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Gloucester Township analyzes 2017 PARCC assessments, fostering ways of improvement at BOE meeting

Busing to non-public schools and bullying statistics were also discussed.

At the Sept. 18 Board of Education meeting, Gloucester Township Public Schools teachers and parents reflected on the 2016–2017 year, specifically deconstructing areas of strengths and weakness in math and English/language arts/literacy among elementary and middle school students.

Based upon the spring PARCC assessments, the school district has made significant improvement since 2015, surpassing its own averages in most grades for both subjects.

“I would say, generally, the district, from grades three to eight, that (PARCC presentation) was a very encouraging portrayal from one year to the next,” Superintendent John Bilodeau said.

In mathematics, the percentage of third graders who met the standard or better (levels four and five) jumped from 35.2 percent in 2015 to 51.5 percent in 2017.

In English/language arts/literacy, the percentage of third graders who scored a level four or five was 38.1 percent in 2015, compared to 50.2 percent in 2017.

In English language arts/literacy, the percentage of eighth graders who scored a level four or five was 34.9 percent in 2015, compared to 50 percent in 2017.

While similar growth appears across the board in all the elementary and middle schools, there was a hiccup in fourth grade across the district, as 36.2 percent scored at levels four or five in mathematics in 2016. That figure fell to to 35.5 percent in 2017. In English/language arts/literacy, the figure fell from 51.6 percent in 2016 to 48 percent in 2017.

“Fourth grade in general is an area where we’re a little bit off than where we’d like to be, probably, honestly, the weakest area where some of our scores are,” said Timothy Trow, director of curriculum and instruction.

Especially in the mathematics section of PARCC, test preparation across the state does not completely align with how questions are presented on the exams, according to Trow.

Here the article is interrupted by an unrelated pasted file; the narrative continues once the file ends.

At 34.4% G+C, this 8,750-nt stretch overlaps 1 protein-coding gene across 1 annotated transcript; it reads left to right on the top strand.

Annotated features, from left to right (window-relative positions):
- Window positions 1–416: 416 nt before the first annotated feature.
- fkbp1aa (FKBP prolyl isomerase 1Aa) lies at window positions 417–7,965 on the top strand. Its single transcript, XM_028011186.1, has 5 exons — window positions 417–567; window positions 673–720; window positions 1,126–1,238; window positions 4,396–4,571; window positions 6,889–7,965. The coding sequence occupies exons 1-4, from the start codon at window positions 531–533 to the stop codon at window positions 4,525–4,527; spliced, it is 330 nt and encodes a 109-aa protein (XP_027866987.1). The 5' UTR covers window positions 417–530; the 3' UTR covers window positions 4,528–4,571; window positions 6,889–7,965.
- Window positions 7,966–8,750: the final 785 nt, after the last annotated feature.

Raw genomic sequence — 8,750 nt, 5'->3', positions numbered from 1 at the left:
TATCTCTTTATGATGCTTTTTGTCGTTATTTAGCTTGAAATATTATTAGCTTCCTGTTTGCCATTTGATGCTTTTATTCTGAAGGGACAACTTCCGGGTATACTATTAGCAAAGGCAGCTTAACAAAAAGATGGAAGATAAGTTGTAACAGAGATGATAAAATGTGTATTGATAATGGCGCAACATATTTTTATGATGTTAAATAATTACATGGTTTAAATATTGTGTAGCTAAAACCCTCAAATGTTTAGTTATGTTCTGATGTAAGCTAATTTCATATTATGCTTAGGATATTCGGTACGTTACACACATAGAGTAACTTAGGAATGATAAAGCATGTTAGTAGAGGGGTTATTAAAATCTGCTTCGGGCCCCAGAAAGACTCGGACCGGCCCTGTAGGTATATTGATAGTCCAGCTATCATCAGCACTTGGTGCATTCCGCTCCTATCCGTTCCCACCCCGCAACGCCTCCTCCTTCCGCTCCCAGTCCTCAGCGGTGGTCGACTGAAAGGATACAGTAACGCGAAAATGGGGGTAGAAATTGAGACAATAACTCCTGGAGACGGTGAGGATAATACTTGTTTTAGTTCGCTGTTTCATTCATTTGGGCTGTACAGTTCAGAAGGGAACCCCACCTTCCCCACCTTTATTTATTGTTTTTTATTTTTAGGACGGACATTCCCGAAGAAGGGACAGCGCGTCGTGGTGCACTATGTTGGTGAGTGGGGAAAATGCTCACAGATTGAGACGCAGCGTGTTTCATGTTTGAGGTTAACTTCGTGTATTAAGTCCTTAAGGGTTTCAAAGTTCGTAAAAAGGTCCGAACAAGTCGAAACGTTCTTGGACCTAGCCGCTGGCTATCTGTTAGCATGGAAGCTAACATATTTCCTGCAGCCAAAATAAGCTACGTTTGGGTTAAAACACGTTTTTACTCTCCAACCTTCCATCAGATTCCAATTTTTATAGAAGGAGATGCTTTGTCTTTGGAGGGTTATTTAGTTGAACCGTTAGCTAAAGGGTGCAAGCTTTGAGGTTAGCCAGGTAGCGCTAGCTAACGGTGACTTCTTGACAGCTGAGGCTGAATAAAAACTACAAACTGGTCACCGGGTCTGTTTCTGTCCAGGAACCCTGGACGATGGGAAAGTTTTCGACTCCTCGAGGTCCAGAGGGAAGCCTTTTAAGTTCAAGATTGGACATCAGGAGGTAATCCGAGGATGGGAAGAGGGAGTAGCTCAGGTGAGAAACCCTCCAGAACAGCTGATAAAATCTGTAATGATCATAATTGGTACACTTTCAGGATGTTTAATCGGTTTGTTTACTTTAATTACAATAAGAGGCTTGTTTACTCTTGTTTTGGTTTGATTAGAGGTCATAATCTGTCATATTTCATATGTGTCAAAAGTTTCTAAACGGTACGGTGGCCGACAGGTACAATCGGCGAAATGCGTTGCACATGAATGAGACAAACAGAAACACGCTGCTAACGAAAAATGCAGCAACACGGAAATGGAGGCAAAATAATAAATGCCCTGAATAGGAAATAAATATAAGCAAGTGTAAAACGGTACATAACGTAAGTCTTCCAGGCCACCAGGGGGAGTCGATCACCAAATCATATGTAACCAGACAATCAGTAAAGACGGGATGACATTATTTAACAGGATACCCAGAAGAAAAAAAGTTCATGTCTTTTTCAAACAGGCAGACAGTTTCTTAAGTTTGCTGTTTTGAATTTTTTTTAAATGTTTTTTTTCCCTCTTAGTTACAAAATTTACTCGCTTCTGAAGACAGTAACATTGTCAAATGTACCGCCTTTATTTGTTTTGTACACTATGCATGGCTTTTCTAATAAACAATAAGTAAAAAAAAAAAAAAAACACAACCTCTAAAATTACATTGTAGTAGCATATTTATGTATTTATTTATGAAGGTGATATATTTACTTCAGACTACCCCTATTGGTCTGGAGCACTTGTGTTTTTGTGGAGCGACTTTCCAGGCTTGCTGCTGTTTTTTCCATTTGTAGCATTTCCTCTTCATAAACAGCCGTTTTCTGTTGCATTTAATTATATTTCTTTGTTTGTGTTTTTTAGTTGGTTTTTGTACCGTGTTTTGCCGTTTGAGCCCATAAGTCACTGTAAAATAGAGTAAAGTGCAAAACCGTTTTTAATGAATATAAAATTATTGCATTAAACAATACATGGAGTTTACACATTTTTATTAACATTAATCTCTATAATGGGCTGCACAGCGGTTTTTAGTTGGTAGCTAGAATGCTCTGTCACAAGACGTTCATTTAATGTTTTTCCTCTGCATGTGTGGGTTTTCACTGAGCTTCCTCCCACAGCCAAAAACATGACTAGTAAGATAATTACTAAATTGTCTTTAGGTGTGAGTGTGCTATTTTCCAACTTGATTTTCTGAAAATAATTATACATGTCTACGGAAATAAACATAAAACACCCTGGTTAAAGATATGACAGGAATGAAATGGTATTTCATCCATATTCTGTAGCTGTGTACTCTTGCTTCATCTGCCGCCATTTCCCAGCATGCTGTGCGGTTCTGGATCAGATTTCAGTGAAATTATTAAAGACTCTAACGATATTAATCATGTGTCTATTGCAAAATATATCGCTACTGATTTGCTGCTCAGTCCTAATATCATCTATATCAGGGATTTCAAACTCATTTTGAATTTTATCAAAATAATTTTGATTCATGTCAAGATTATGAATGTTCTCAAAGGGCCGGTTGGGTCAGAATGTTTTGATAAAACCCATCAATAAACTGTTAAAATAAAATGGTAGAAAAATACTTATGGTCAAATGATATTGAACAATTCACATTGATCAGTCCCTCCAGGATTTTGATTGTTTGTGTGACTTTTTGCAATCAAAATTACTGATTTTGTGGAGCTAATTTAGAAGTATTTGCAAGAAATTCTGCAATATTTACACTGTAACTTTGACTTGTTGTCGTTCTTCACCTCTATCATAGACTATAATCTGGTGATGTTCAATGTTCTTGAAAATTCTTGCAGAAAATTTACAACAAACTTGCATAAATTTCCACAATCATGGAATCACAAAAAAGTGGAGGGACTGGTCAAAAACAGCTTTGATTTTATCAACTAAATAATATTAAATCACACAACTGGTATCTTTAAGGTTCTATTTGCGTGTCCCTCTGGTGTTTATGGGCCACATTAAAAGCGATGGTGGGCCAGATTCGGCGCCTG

Compared to statewide averages, the district continues to fall slightly behind. Most grades are a few percentage points shy of the New Jersey average, as the percentage of levels four or five scores for fifth-grade ELA was 58.9 across the state and 56.1 in Gloucester Township. Some grades show larger gaps, as the percentage of level four or five scores for seventh-grade ELA was 59.2 across the state and 46.9 in Gloucester Township.

The statewide goal is to reach 80 percent proficiency or better in all subgroups by 2030, according to the state’s Every Student Succeeds Act.

Inching closer to that destination, the school district is taking a series of initiatives this year, including piloting a middle school reading program called Study Sync. A double period of math is also being implemented in middle schools.

Aiming to enhance the communication between the board and elementary teachers, the district added a new liaison position.

“A part of what we have to do is raise our level of capacity and ability to do the work,” Trow said. “And I think the future can be very bright.”

In other news:

• Throughout the district, from January to June, there were 17 cases of violences, five cases of vandalism, seven cases of weapons, two cases of substance abuse and 20 confirmed cases of harassment, intimidation and bullying.

The number of HIB investigations decreased from 102 in the 2015–2016 school year to 68 in the 2016–2017 school year. The district scored 72 out of 78 on anti-bullying self assessment.

• Anthony DiRosa, a parent from Clementon, raised concerns about busing to non-public schools. Students who get bused to Gloucester Township schools spend an average of 20 to 25 minutes on the bus, according to DiRosa. However, non-public school students can endure a total bus travel time of 40 to 70 minutes, according to DiRosa. Non-public students are picked up by private vendors.

The superintendent explained that in a public school setting, students can go in a neighborhood “catch-all area,” where up to 50 kids can load a bus. But, in non-public environment, drivers have to go through several neighborhoods to fill the same-sized bus, extending the time frame.

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